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Vehicle Safety Data Related to LUVs
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The difference in the energy in these vehicles is directly related to how much damage they can do. The energy relates to how quickly they can come to a stop. It translates to how much can be destroyed when they stop by hitting something.

The more energy in the vehicles the more energy it also takes to get them to that speed, which can translate into energy savings if they travel at slower speeds..

With these kinds of realities in play, how can it make sense to discourage slow light vehicles by requiring safety features created for vehicles that go over 70 mph? There is no technology known to man that can translate any of this into the larger vehicle being safer to the people in our communities.
About LUVs
A LUV in every garage
Local Use Vehicles

Speed of Vehicle

Distance to Stop Once Brake is Applied

17 mph

14 feet

35 mph

58 feet

70 mph

234 feet

(Does not including reaction time, just the time to actually stop a typical car under normal conditions.)

Most vehicles will come to a complete stop from 35 mph long before the 70 mph vehicle gets to half speed, as the following data would suggest:
The Wheego,
www.wheego.net,
Using US Technology installed in California
The safety technology in the fully compliant larger vehicles does not out weigh the sheer physics of the situation. The energy in a vehicle translates into the potential that vehicle has to hurt, maim and kill people both inside and outside the vehicle as well as to damage property. Here are some basic facts about the destructive energy of these vehicles:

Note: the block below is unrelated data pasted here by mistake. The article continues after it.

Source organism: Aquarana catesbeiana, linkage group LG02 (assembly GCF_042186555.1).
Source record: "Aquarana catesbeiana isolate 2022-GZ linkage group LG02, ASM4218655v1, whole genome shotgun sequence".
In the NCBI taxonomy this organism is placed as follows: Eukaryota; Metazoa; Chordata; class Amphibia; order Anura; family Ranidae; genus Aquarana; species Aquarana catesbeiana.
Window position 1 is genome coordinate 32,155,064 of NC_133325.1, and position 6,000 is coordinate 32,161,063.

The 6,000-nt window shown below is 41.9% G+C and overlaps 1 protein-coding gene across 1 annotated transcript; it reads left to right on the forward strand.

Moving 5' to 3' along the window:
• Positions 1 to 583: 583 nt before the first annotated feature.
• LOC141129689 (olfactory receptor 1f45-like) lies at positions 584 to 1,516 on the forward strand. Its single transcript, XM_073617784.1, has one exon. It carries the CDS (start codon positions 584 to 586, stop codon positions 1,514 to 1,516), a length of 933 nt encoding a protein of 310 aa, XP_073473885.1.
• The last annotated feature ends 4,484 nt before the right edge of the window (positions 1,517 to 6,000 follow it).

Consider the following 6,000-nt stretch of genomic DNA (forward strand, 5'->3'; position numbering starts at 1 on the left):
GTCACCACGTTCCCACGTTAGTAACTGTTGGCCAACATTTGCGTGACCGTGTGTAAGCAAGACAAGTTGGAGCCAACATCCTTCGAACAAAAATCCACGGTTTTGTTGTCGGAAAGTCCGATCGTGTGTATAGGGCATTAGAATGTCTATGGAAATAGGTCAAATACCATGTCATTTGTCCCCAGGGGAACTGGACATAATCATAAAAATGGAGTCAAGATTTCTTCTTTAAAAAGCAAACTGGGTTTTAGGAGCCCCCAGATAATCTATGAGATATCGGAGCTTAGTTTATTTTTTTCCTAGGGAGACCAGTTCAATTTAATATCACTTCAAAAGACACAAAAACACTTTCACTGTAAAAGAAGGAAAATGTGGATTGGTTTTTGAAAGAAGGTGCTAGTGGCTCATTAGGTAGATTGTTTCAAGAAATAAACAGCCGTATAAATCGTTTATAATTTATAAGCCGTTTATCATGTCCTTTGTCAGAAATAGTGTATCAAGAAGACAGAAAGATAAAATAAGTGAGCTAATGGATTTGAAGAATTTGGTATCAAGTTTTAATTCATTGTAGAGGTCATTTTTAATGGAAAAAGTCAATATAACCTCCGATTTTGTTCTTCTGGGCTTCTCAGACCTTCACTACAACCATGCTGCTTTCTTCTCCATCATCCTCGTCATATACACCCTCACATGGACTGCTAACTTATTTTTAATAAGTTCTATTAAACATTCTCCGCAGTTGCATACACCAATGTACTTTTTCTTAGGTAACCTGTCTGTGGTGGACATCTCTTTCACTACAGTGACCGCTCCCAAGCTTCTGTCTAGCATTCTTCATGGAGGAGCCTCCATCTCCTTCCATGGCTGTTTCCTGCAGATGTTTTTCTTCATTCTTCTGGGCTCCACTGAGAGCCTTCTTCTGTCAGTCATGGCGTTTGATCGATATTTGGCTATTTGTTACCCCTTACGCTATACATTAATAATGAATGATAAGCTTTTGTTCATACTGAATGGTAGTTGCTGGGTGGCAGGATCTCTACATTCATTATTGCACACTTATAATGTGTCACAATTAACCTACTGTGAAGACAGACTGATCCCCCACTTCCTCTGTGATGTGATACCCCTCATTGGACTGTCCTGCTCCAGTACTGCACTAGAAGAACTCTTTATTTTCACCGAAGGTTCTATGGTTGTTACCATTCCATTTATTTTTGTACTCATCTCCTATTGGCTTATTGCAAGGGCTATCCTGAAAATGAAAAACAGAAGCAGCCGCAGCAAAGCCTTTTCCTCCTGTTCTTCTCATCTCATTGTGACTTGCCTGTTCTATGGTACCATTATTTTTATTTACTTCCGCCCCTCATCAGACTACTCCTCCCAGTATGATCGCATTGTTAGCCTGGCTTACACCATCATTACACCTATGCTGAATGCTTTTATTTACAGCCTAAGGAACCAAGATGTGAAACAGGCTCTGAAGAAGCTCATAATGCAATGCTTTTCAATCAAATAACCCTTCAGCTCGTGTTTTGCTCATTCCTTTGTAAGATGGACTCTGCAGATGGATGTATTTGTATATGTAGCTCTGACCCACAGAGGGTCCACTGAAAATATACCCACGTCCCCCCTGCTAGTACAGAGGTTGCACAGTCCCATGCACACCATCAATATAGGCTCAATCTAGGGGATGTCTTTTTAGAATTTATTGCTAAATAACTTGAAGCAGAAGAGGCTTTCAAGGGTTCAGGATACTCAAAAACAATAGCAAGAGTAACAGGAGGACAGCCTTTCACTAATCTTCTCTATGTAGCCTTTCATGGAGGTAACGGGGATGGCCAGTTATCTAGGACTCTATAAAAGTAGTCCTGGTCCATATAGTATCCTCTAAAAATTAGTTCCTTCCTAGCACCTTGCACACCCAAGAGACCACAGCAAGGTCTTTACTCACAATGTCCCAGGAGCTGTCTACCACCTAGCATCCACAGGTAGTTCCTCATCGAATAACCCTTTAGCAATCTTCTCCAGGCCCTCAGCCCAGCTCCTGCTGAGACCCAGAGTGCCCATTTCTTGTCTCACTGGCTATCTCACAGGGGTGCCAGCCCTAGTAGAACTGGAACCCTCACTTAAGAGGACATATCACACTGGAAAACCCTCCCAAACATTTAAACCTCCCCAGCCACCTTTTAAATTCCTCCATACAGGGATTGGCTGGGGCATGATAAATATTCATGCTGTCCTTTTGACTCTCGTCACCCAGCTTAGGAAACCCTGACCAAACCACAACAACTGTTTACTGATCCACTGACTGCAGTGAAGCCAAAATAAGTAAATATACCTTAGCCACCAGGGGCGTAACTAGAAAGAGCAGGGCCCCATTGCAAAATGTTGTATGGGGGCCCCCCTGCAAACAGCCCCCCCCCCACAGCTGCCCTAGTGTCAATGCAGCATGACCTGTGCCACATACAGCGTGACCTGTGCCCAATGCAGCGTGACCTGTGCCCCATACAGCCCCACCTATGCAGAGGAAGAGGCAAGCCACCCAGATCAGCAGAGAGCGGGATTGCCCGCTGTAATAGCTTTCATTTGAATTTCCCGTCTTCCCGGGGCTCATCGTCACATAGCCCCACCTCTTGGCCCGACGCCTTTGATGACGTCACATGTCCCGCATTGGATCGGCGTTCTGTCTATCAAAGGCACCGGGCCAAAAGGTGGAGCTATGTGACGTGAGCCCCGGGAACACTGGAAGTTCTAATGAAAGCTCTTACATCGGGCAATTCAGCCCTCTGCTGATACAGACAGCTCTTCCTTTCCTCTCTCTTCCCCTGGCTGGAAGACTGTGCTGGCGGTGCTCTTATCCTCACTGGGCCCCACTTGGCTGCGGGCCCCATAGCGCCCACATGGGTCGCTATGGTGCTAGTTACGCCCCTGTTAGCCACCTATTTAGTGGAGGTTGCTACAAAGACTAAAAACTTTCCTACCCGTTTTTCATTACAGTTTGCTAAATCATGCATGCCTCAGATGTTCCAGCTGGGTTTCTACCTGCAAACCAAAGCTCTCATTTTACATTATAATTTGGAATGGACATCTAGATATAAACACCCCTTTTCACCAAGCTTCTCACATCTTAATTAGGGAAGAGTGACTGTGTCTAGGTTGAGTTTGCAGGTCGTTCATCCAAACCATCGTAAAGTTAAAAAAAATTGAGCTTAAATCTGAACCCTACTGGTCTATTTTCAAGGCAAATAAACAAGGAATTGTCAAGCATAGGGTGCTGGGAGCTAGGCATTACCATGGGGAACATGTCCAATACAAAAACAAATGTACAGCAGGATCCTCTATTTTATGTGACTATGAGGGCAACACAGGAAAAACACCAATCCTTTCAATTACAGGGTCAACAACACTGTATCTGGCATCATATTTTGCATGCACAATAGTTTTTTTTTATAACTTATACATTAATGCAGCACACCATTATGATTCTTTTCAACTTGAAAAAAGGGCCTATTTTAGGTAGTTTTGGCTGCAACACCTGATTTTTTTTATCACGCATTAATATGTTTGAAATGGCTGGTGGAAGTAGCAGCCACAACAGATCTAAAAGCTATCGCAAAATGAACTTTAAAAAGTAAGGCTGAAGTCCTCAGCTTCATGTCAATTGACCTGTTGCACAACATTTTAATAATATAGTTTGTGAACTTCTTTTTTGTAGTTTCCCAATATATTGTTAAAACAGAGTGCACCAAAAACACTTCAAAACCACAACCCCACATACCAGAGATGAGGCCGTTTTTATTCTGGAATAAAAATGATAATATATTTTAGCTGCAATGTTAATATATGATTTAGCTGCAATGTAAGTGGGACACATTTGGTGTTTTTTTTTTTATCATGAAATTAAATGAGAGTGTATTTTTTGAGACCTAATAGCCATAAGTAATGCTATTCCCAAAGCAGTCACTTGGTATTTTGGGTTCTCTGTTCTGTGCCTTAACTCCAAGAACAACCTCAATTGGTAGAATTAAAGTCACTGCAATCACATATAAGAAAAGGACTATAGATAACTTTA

Medium Speed (MSV)
Here are some calculations that show exactly how much energy is involved with each speed and different weights. A Force Index value is given that shows the force increase as a multiple of the base line given.

Comparison of Vehicle Destructive Potential

 

 

 

 

Speed

Weight

Kinetic

Destructive

 

 

Energy

Force

 (Mph)

 (Lbs)

 (Ft/Lbs)

Index

Gem LSV

 

 

 

25

1200

 25,063

 0.40

Passenger Vehicle

 

 Base line

25

3000

 62,658

 1.00

35

3000

 122,809

 1.96

45

3000

 203,012

 3.24

50

3000

 250,631

 4.00

70

3000

 491,238

 7.84

80

3000

 641,617

 10.24

 

 

 

 

Heavy Duty SUV - Escalade or comparable

25

5500

 114,873

 1.83

35

5500

 225,151

 3.59

45

5500

 372,188

 5.94

50

5500

 459,491

 7.33

70

5500

 900,602

 14.37

 

 

 

 

80

5500

 1,176,297

 18.77

 

Multiple from GEM

 46.93

The Vision
MSEV Need Support
Ten States have passed regulations to support MSEVs. Watch here for a link to learn more.
The following data was sourced from the National Highway Traffic Safety Administration of the U.S. Department of Transportation. The Data is from reports generated from the online safety and accident data system.

Automobile Fatalities by Category
Using a Three Year Average From 2005 to 2007

     A 5000lb vehicle has approx 1.7 times the energy of a 
3000lb vehicle at the same speed.

    A 5000lb vehicle speeding at 50 mph in a 35 mph zone has
approx 3.4 times the energy of a 3000lb vehicle limited to going 35 mph.